Montana To Launch Expanded Health Insurance Plan for Children
A plan that combines the Children’s Health Insurance Plan and children’s Medicaid into one entity and in the process broadens free or low-cost health care coverage for young people up to age 19 goes into effect on October 1 in Montana. In November 2008, the initiative that makes this expansion of health insurance for children possible was approved by 70 percent of Montana voters.
Initiation of the new program will make applying for health insurance coverage easier, as it reduces a once 12-page application to nearly half. Parents can also apply for health insurance coverage over the Internet. This is part of the effort to make coverage available to an additional 29,000 children in Montana.
At this point in time, the two separate programs provide health insurance coverage to about 70,000 children. To help ensure the program reaches the additional children who qualify, Montana’s Department of Public Health and Human Services plans to enlist the help of “enrollment partners” that include health care professionals and community-based organizations, and to institute outreach programs in schools and community health clinics.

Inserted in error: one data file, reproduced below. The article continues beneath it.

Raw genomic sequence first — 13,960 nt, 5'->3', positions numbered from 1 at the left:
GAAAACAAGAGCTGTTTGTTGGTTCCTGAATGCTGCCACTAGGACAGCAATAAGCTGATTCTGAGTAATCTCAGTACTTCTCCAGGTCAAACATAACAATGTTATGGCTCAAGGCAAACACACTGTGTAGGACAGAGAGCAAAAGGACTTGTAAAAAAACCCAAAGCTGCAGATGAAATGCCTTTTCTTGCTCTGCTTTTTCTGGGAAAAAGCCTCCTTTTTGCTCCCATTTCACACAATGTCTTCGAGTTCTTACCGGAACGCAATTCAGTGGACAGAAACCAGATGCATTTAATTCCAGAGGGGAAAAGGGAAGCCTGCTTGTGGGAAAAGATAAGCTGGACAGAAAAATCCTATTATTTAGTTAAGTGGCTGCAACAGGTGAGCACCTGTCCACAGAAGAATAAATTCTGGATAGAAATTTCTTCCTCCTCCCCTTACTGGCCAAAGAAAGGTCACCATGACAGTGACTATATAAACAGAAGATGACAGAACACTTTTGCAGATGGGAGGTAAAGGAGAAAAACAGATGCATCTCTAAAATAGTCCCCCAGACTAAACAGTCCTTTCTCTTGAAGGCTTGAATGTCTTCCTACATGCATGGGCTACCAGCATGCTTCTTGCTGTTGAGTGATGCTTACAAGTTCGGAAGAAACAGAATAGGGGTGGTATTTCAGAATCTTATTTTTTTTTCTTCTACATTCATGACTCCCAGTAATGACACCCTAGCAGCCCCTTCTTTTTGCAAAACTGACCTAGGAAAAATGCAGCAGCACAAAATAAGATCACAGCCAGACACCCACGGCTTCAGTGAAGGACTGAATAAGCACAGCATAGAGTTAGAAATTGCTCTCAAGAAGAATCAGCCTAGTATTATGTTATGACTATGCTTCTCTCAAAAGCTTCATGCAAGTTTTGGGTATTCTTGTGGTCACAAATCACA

This new move will bring the total number of Montana’s children covered by health insurance up to about 100,000. Under new income guidelines, a family of four can earn up to $55,125 annually (about 250% of the federal poverty level) and still qualify for the Healthy Montana Kids Plan.
The new health insurance program will cost an estimated $20 to $22 million during the first year, which will bring in additional federal matching monies. A portion of Montana’s insurance premium tax would provide the state’s portion of the cost. Although there are no premiums, some families will have copay requirements.
Items covered under the health insurance plan include office and clinic visits, emergency and hospital services, well-child checkups, mental health services, substance abuse services, dental coverage, vision and hearing exams, and more. Applications for the program are available in all Montana communities in county health departments, health care facilities, WIC offices, Head Start facilities, Indian Health Services, county Offices of Public Assistance, and more.
The Commonwealth Fund, January 23, 2009
Montana Department of Public Health and Human Services
New York Times, September 23, 2009
Written by Deborah Mitchell
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